- Music for St Cecilia's Day from Purcell to Handel by Bryan White
As well as making a handsome outer cover for Bryan White's new book (something that recent Boydell volumes are doing particularly well), Godfrey Kneller's fine c.1703 portrait of Elizabeth, Lady Cromwell as St. Cecilia—pictured playing the organ and surrounded by plump putti—neatly draws attention to many of the key observations of White's study. Kneller's painting dates from the very end of the near-continuous eighteen-year period during which St Cecilia's day (22 November) had been marked annually in London society with the performance of an ode to the saint followed by feasting. In latter years a sermon and sacred music at St Bride's church, Fleet Street, had been added prior to the main festivities, which were usually held at Stationer's Hall (a short walk up Ludgate Hill in the direction of St Paul's Cathedral). Lady Betty, as Cromwell was known, paid Kneller £15 for A Cecilia for Mr Congreve' (p. 165), which connects the portrait directly to William Congreve's Hymn to Harmony, set to music by John Eccles in expectation of performance on St Cecilia's Day 1701. Perhaps Kneller was even directly inspired by Congreve's poem to depict Betty with her eyes raised to the heavens, a sign perhaps of musical transportation but no less a device to permit the artist to illuminate his sitter's face with rays of light streaming from the top left of the canvas–as in Congreve's lines Cecilia, more than all the Muses skill'd! / Phœbus himself to her must yield,' so the sun's presence is invoked solely to draw our attention to the main subject. More generally, it is clear that the portrait exploits exactly the cultural resonance that had been established by the celebration of [End Page 724] Cecilia as the patron saint of music: just as the poets, musicians and preachers associated with the Cecilian feast took pains to avoid any taint of idolatry (pp. 23-6), so Kneller's depiction of Lady Cromwell casts her as St Cecilia in order to celebrate her musical accomplishments, rather than make any hagiographic point about her moral or religious virtues.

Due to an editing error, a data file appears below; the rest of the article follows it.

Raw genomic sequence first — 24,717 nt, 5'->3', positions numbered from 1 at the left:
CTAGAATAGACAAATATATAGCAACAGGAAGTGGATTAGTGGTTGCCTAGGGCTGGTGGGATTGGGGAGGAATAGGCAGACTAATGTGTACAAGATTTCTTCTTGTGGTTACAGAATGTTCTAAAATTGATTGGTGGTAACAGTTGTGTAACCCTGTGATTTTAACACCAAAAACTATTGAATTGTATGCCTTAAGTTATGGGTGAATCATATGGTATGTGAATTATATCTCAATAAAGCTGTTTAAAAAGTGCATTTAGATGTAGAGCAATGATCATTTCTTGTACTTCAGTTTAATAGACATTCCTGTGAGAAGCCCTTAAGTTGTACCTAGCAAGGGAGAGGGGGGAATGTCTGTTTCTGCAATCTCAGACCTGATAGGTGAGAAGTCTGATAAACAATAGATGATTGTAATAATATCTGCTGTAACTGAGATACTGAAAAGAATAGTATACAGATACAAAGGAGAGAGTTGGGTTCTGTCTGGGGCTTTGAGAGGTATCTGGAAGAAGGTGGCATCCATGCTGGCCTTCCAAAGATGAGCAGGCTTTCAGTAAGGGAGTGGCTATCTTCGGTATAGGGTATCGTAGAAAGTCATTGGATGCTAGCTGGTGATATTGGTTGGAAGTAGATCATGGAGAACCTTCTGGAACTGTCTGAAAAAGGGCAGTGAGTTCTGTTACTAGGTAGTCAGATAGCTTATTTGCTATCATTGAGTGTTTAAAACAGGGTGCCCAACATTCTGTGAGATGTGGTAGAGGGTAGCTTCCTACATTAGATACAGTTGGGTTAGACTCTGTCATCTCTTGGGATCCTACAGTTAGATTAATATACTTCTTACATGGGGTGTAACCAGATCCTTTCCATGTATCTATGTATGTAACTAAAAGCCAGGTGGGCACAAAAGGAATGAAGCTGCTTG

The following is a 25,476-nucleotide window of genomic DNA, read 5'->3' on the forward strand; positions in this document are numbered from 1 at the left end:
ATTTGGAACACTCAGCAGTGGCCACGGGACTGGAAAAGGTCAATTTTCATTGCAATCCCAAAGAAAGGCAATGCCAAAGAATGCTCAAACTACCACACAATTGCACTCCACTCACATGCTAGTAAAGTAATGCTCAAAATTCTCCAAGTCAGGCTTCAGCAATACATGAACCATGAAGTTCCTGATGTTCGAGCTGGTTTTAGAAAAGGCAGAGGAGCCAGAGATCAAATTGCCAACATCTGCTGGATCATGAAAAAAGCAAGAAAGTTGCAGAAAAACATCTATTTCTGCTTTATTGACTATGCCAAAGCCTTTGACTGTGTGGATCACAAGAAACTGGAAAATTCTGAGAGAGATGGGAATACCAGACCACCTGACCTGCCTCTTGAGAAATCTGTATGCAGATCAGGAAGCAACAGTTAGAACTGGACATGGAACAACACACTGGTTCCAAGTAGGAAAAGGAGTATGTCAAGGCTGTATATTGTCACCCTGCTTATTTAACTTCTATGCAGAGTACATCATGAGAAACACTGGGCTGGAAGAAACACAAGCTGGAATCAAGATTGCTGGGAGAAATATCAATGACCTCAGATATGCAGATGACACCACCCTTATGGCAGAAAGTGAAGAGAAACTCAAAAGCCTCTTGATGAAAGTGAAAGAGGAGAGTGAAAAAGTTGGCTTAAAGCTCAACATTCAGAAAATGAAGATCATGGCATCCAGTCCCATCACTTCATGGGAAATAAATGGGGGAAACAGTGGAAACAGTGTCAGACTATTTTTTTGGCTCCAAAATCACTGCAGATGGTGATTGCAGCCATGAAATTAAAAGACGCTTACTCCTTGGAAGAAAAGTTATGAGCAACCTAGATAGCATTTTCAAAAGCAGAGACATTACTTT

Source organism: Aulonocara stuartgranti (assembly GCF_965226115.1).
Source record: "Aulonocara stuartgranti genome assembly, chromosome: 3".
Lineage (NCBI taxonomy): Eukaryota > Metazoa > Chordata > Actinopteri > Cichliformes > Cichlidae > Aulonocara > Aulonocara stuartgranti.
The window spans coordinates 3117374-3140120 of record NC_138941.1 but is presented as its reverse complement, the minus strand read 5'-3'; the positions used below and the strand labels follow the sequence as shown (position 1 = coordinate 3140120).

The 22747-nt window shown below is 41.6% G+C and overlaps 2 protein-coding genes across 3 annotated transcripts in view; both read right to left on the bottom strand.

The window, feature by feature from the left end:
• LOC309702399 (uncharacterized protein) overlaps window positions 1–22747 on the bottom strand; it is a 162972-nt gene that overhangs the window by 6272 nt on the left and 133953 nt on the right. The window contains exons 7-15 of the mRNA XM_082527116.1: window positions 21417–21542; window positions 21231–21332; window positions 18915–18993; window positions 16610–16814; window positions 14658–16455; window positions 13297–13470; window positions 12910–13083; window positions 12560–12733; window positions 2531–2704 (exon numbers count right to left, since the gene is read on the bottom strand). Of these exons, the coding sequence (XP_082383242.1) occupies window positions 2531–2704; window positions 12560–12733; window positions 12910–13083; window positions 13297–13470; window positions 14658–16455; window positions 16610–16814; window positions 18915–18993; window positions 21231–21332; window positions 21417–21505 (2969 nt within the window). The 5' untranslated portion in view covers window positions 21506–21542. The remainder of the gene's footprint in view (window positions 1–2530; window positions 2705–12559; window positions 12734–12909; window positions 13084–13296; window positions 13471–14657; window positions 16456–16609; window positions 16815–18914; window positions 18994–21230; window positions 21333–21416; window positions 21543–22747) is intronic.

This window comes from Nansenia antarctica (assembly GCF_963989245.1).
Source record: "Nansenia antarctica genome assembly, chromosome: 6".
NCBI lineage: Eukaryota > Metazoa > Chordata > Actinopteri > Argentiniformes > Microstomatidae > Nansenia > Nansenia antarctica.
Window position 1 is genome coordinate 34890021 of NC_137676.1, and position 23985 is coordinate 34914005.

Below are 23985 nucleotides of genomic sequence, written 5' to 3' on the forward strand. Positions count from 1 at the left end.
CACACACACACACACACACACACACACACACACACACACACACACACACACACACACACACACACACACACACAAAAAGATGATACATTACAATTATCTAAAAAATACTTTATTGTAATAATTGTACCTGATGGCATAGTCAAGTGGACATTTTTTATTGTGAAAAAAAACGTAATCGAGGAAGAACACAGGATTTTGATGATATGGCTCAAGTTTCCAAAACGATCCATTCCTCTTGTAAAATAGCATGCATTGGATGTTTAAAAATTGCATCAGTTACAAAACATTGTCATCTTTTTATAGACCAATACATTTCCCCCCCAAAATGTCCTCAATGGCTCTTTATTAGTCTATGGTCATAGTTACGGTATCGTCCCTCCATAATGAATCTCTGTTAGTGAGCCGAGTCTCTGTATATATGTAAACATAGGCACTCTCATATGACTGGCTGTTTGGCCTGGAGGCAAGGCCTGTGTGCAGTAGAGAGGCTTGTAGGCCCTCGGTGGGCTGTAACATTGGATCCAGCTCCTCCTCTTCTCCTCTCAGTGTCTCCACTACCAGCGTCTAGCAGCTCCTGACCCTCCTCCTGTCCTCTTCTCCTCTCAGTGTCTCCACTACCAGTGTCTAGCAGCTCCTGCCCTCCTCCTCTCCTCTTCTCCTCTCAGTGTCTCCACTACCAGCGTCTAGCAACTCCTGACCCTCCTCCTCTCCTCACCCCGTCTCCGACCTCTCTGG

In the event, Congreve's and Eccles's 1701 Cecilian ode was not performed in 1701 and, after the following year too passed without a celebration, the tradition lapsed. Congreve published his poem in late 1702, and Eccles seems to have performed the ode in March 1703 in a benefit concert for the famous countertenor Richard Elford (p. 56). Despite its association with the demise of the tradition, Kneller's portrait nevertheless encapsulates many of its key elements, not least the personalia of White's study and in particular the web of relations among poets, composers, performers and patrons that sustained the celebrations over almost two decades. From the outset in 1683 they had engaged the capital's leading composers, from Henry Purcell and John Blow to Daniel Purcell, Eccles and Jeremiah Clarke, and including the Italian émigré Giovanni Battista Draghi who, like Godfrey Kneller, had built a successful career in London despite his continental origins. Among the poets involved, Congreve was the last of a line famously including Dryden (twice), as well as John Oldham, Joseph Addison, Thomas D'Urfey, Peter Motteux and both Nahum Tate and Nicholas Brady.
Lady Betty's commission was also an act of patronage, of course, and although there is no record of a direct connection with the Cecilian celebrations beyond her association with Congreve (the two were social acquaintances among the Staffordshire and Derbyshire gentry), her wealth and social status together with her links to political and bureaucratic circles—not least her future husband, Edward Southwell—illustrate well the range of London 'Persons of Quality or Gentlemen of Note' who served alongside the musicians as stewards of the feast each year. Other stewards included prominent judges, lawyers and military officers, as well...